Renowned scholar and elder statesman, Wole Soyinka, has advised the Federal Government to seek help in the face of rising insecurity across the country.
He stated, “To this government we repeat the public cry: Seek Help. Stop improvising with human lives. Youth–that is, the future – should not serve as ritual offering on the altar of a failing state.’’
Soyinka, who was reacting to incessant abductions and the killing of three students of Greenfield University, Kaduna, by bandits on Friday, said that Nigeria “is at war, yet we continue to pretend that these are mere birth-pangs of a glorious entity.”
The Nobel Laureate said this on Saturday in a statement titled, “The endless martyrdom of youth.’’
“One’s greatest fear, with this latest feat of cowardly savagery is that the nation must brace itself for a Beslan scenario, yet strive to avoid Nigeria becoming Africa’s Cherchnya. Those who have been proven weak and incapable must learn to swallow their vain pride and seek help. Again, this is no new counselling, but of course the dog that will get lost no longer heeds the hunter’s whistle. I envy no one the task ahead, terminating the toxic harvest of past derelictions. Blame laying is for later.
“More than the heart is broken however, more than millions of individual hearts that still lay claim to bonds in a common humanity. The already overstretched sinews of moral restraint have been snapped off the casing of nation being, and nothing is left but the collective wails of impotence. Not for the first time, what many hoped was a Natural Law of Limitations has been contemptuously, defiantly breached,’’ he added.
Soyinka reminded all about the Chibok and Dapchi kidnap cases that started the recent series students’ abductions, saying, “We need to remind ourselves of hideous precedents. We must remember Chibok. And Dapchi. And numerous antecedents and after, unpublicised, or soon relegated to the sump of collective amnesia. The wages of impunity never diminish, on the contrary, they distend.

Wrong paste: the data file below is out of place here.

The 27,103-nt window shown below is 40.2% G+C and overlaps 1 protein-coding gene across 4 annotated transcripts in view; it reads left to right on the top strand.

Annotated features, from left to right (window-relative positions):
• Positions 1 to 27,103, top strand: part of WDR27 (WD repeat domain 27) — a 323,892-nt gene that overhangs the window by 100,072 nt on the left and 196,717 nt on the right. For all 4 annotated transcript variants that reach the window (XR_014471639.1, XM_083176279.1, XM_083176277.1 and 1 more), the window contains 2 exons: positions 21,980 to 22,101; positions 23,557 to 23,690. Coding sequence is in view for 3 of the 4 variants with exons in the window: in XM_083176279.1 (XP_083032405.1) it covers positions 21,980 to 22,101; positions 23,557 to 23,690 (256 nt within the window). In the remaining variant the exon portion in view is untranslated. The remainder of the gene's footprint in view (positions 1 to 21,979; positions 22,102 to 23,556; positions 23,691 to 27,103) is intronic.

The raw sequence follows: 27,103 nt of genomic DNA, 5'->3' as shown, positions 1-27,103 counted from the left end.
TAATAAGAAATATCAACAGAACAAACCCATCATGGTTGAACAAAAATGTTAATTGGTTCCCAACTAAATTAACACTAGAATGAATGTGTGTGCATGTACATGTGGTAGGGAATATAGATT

He added, “Right now is the question of–what needs to be done, and done urgently. We keep avoiding the inevitable, but that very unthinkable now hammers brutishly on our gates, the blood ransom arrogantly insatiable. This nation is at war, yet we continue to pretend that these are mere birth-pangs of a glorious entity. They are death throes. Vultures and undertakers hover patiently but with full confidence.
“The dogs of war stopped merely baying years ago. Again and again, they have sunk their fangs into the jugular of this nation. The plague called COVID has met its match on the earth of some nation space once known as Nigeria.’’
He further stated that ‘‘the country’s youths so routinely sacrificed, burdened with uncertainty and traumatised beyond youth’s capacity to cope.’’